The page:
Microsoft builds on Azure Blockchain as a Service with Project Bletchley

Microsoft is filling out its blockchain-as-a-service vision with a new middleware and 'cryptlet' components meant to appeal to business users.
Written by Mary Jo Foley, Senior Contributing Editor

Microsoft initially launched Azure Blockchain as a Service in November 2015. Since then, Microsoft has been working with businesses and partners to get their feedback on the missing pieces needed before enterprises can and will adopt blockchain applications.

Credit: Microsoft

On June 15, Microsoft took the wraps off its plan to address some of these issues with what it's calling Project Bletchley. Bletchley is Microsoft's "vision for an open, modular blockchain fabric powered by Azure."

Blockchain is the technology that underpins the cryptocurrency Bitcoin. But it has uses beyond that. A blockchain is a shared, distributed ledger that can store the complete transaction history of not just cryptocurrency but other kinds of records. As such, it's of interest to many enterprises, especially those in banking and finance.

Credit: Microsoft

Bletchley includes two new concepts: Blockchain middleware and cryptlets.

According to a new Microsoft whitepaper on Project Bletchley, blockchain middleware will provide core cloud services like identity and operations management, plus intelligence services like analytics and machine learning. (So, yes, a bunch of the Azure services Microsoft sells to customers today, plus, seemingly, comparable offerings from other third-party providers.)

And cryptlets, which the Softies are describing as "a new building block of blockchain technology," will provide interop and communication between Azure and other public/private clouds, ecosystem middleware and other customer technologies.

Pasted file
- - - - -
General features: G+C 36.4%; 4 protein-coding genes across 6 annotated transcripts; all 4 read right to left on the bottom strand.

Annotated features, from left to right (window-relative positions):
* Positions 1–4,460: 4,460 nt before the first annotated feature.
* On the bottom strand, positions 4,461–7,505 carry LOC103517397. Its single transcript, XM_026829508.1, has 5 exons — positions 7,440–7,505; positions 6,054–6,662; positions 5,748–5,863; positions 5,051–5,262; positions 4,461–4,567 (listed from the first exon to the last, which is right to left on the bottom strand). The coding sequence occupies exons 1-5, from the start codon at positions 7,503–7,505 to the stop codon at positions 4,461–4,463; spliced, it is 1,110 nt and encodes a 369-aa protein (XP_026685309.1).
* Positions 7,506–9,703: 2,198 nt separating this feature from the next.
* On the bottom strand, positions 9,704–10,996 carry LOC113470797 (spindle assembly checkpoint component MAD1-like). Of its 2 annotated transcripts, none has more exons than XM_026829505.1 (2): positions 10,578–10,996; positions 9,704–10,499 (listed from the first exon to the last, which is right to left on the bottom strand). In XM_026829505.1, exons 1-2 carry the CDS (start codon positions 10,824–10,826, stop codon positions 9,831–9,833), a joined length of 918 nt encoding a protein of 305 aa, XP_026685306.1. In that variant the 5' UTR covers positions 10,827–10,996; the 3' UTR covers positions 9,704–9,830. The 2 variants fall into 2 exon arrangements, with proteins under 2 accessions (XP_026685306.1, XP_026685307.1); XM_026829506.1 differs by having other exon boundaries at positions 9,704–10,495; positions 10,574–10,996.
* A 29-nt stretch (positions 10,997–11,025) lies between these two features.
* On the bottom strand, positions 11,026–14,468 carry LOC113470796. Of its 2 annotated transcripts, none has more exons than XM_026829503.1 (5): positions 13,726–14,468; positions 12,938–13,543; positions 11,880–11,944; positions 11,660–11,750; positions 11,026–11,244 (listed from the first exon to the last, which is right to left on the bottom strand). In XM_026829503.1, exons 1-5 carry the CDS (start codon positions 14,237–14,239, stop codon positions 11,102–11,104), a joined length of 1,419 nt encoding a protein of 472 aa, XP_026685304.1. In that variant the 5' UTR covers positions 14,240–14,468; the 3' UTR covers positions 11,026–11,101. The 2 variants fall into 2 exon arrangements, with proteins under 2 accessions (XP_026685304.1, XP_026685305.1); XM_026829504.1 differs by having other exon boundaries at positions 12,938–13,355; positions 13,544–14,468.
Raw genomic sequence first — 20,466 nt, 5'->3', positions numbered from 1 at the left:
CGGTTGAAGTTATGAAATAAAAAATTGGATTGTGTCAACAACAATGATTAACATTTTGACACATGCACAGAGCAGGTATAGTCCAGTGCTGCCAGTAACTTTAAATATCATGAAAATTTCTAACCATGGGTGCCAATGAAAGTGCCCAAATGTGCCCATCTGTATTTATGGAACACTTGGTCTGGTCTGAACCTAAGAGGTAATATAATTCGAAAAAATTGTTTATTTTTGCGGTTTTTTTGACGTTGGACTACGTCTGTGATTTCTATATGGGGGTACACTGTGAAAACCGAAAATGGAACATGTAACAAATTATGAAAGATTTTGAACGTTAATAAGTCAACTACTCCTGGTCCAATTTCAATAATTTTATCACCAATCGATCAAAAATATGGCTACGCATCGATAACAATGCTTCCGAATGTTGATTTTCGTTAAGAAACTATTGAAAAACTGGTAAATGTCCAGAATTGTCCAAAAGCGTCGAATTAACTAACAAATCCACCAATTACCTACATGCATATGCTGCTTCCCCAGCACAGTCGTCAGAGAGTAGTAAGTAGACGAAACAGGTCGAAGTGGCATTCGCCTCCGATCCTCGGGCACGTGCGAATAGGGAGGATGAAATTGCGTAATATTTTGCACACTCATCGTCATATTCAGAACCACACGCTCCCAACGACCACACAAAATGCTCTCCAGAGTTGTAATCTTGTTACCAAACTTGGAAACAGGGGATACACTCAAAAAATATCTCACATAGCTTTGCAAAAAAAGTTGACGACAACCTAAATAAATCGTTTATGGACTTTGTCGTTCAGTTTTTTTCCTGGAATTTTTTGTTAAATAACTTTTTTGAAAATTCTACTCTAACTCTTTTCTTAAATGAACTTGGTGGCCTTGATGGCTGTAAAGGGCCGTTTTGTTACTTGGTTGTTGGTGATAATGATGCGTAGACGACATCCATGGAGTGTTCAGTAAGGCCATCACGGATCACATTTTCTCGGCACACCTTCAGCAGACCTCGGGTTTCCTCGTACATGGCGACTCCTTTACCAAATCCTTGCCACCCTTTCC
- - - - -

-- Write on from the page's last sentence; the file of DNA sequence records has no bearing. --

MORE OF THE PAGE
In its overview of Bletchley," Microsoft execs note that "open source technologies will serve as the building blocks for this ecosystem. Supporting open standards for protocol level implementations of Peer-2-Peer/networking, consensus, database and virtual machines are key in establishing trust within the larger ecosystem and accelerates innovation." The fuzzy architectural diagram from Microsoft embedded in this post above makes it look as though Azure (not other clouds) is a requirement for Bletchley, however.

Microsoft execs plan to provide more details on Bletchley at the company's Worldwide Partner Conference in mid-July in Toronto, according to the white paper.

(For anyone not familiar with Bletchley, the codename seems to be a reference to Bletchley Park, the central site for Britain's codebreakers during World War II.)

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